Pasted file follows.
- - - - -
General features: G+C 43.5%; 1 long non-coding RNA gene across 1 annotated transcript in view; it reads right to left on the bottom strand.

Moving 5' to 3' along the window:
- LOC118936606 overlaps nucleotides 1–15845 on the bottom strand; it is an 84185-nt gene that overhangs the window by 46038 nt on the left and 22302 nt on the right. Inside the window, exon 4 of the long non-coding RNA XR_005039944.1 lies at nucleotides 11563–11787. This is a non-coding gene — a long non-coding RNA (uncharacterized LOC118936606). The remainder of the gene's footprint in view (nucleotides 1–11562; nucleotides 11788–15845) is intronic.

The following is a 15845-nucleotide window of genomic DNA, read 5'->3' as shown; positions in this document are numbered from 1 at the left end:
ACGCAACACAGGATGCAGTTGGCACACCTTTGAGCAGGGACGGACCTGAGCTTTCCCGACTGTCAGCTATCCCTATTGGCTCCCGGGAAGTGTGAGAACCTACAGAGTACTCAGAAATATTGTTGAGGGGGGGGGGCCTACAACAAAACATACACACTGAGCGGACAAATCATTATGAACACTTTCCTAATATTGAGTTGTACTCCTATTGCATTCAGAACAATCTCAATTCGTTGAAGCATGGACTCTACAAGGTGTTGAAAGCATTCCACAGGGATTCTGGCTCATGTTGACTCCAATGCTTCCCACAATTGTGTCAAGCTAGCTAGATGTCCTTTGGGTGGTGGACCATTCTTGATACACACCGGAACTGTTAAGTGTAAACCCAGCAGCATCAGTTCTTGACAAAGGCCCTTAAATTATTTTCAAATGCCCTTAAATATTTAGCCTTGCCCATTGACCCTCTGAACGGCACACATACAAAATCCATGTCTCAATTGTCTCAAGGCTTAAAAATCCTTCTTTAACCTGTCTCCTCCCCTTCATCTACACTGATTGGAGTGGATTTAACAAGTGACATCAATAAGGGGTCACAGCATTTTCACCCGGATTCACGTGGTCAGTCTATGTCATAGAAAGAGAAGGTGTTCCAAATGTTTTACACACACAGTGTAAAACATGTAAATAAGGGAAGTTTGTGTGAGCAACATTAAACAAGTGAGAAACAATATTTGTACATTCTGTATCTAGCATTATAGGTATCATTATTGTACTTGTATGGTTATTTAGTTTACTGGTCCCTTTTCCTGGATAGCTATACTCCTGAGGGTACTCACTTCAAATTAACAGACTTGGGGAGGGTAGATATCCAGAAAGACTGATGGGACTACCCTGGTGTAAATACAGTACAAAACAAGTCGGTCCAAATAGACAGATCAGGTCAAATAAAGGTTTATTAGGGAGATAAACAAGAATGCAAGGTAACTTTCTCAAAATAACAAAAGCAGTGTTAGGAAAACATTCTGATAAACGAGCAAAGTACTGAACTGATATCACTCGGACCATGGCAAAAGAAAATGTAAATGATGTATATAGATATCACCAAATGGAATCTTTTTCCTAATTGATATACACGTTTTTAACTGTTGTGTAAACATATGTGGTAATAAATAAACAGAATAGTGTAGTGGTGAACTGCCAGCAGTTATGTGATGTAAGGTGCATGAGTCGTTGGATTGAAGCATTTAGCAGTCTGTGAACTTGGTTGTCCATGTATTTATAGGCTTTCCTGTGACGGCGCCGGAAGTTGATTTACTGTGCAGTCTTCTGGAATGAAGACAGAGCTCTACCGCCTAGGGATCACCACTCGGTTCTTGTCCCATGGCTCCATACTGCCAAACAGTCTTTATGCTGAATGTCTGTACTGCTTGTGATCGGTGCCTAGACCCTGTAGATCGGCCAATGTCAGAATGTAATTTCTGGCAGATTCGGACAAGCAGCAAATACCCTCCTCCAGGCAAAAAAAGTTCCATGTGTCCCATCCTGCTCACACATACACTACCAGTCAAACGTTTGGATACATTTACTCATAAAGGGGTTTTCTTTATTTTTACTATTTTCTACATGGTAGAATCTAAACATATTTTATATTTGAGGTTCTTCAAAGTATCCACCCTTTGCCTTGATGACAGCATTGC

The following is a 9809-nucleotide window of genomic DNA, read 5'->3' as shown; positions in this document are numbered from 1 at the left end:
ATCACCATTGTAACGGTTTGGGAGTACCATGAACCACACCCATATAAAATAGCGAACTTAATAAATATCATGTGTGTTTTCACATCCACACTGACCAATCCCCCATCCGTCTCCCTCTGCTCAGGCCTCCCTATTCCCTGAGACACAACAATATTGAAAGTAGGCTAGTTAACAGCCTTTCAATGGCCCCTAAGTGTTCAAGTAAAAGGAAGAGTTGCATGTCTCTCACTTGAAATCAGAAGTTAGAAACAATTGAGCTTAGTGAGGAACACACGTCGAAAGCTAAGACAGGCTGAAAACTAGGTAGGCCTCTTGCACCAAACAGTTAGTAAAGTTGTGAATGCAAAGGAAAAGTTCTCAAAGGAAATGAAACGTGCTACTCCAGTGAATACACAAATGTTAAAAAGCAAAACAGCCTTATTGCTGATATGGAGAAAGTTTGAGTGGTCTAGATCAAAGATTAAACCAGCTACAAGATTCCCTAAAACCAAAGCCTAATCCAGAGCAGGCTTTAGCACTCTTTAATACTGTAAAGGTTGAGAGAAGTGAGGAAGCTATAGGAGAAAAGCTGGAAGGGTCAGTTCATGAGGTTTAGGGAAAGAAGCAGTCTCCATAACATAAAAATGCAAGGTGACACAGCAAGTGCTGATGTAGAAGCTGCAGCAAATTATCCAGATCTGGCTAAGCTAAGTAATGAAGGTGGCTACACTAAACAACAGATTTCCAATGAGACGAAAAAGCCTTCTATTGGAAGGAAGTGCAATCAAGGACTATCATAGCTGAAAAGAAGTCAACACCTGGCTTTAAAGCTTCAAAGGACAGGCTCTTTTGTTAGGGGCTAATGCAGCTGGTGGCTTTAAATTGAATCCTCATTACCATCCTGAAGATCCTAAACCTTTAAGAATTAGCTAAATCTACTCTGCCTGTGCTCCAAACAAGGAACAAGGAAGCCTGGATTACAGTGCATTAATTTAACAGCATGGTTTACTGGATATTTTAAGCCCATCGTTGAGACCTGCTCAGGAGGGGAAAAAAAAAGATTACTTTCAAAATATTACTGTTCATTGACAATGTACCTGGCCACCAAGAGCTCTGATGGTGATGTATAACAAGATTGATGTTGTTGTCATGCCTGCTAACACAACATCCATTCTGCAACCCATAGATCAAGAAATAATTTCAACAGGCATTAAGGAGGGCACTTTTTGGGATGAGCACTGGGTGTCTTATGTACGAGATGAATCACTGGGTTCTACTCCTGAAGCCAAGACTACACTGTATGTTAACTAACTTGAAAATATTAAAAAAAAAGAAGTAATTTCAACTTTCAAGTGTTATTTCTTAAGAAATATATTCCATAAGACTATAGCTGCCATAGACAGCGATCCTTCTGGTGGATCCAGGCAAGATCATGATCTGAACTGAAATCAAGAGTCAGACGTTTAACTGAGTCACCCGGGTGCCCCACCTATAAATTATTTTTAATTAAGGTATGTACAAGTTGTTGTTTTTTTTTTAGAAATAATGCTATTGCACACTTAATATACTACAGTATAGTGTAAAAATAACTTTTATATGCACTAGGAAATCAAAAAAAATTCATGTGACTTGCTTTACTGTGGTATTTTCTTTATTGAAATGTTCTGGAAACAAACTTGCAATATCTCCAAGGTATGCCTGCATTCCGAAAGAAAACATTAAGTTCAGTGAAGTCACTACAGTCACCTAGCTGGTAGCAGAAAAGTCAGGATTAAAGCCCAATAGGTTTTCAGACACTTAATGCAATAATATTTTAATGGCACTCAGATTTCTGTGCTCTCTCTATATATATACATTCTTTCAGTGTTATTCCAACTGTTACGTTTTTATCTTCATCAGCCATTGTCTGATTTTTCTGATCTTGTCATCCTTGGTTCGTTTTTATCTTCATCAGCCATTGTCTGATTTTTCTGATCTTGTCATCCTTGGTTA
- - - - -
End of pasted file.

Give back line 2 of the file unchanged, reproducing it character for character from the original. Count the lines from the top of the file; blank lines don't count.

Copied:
Moving 5' to 3' along the window: